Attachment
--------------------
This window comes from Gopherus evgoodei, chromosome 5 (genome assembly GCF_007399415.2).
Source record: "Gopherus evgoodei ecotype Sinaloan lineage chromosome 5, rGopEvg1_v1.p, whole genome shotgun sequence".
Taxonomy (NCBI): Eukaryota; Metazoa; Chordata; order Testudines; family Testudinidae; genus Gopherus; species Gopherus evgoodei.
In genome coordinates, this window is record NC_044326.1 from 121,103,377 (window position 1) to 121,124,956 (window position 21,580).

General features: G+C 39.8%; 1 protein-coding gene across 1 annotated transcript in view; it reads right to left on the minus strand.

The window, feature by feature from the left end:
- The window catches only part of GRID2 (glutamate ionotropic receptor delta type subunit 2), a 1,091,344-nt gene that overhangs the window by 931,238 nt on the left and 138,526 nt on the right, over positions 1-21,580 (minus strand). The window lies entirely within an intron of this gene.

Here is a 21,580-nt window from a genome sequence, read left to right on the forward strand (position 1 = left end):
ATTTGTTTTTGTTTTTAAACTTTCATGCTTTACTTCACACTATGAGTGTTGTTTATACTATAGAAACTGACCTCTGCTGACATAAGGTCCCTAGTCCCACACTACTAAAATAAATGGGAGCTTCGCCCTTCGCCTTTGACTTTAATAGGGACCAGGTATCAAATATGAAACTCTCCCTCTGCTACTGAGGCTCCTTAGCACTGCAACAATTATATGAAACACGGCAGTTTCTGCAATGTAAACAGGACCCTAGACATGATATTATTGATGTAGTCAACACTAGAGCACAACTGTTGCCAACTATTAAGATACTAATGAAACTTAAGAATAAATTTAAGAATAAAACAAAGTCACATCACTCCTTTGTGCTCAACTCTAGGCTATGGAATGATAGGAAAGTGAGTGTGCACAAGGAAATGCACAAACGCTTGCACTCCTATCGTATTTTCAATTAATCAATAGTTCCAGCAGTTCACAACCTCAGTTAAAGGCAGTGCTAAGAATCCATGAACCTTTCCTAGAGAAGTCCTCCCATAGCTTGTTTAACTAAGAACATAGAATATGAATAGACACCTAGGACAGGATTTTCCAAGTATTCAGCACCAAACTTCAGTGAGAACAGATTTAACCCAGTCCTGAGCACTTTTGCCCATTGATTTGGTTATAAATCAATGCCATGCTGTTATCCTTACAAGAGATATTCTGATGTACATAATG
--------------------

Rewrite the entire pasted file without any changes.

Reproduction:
This window comes from Gopherus evgoodei, chromosome 5 (genome assembly GCF_007399415.2).
Source record: "Gopherus evgoodei ecotype Sinaloan lineage chromosome 5, rGopEvg1_v1.p, whole genome shotgun sequence".
Taxonomy (NCBI): Eukaryota; Metazoa; Chordata; order Testudines; family Testudinidae; genus Gopherus; species Gopherus evgoodei.
In genome coordinates, this window is record NC_044326.1 from 121,103,377 (window position 1) to 121,124,956 (window position 21,580).

General features: G+C 39.8%; 1 protein-coding gene across 1 annotated transcript in view; it reads right to left on the minus strand.

The window, feature by feature from the left end:
- The window catches only part of GRID2 (glutamate ionotropic receptor delta type subunit 2), a 1,091,344-nt gene that overhangs the window by 931,238 nt on the left and 138,526 nt on the right, over positions 1-21,580 (minus strand). The window lies entirely within an intron of this gene.

Here is a 21,580-nt window from a genome sequence, read left to right on the forward strand (position 1 = left end):
ATTTGTTTTTGTTTTTAAACTTTCATGCTTTACTTCACACTATGAGTGTTGTTTATACTATAGAAACTGACCTCTGCTGACATAAGGTCCCTAGTCCCACACTACTAAAATAAATGGGAGCTTCGCCCTTCGCCTTTGACTTTAATAGGGACCAGGTATCAAATATGAAACTCTCCCTCTGCTACTGAGGCTCCTTAGCACTGCAACAATTATATGAAACACGGCAGTTTCTGCAATGTAAACAGGACCCTAGACATGATATTATTGATGTAGTCAACACTAGAGCACAACTGTTGCCAACTATTAAGATACTAATGAAACTTAAGAATAAATTTAAGAATAAAACAAAGTCACATCACTCCTTTGTGCTCAACTCTAGGCTATGGAATGATAGGAAAGTGAGTGTGCACAAGGAAATGCACAAACGCTTGCACTCCTATCGTATTTTCAATTAATCAATAGTTCCAGCAGTTCACAACCTCAGTTAAAGGCAGTGCTAAGAATCCATGAACCTTTCCTAGAGAAGTCCTCCCATAGCTTGTTTAACTAAGAACATAGAATATGAATAGACACCTAGGACAGGATTTTCCAAGTATTCAGCACCAAACTTCAGTGAGAACAGATTTAACCCAGTCCTGAGCACTTTTGCCCATTGATTTGGTTATAAATCAATGCCATGCTGTTATCCTTACAAGAGATATTCTGATGTACATAATG